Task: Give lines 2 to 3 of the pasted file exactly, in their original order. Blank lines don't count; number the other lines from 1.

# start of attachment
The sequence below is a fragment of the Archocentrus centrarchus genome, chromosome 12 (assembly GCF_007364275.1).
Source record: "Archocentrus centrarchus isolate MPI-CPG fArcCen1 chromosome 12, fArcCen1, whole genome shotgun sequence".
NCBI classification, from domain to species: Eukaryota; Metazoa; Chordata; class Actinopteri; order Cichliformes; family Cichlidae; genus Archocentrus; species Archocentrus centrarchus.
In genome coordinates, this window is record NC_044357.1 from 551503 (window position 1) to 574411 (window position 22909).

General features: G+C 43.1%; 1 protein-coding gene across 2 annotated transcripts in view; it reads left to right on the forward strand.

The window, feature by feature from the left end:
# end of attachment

Source record: "Archocentrus centrarchus isolate MPI-CPG fArcCen1 chromosome 12, fArcCen1, whole genome shotgun sequence".
NCBI classification, from domain to species: Eukaryota; Metazoa; Chordata; class Actinopteri; order Cichliformes; family Cichlidae; genus Archocentrus; species Archocentrus centrarchus.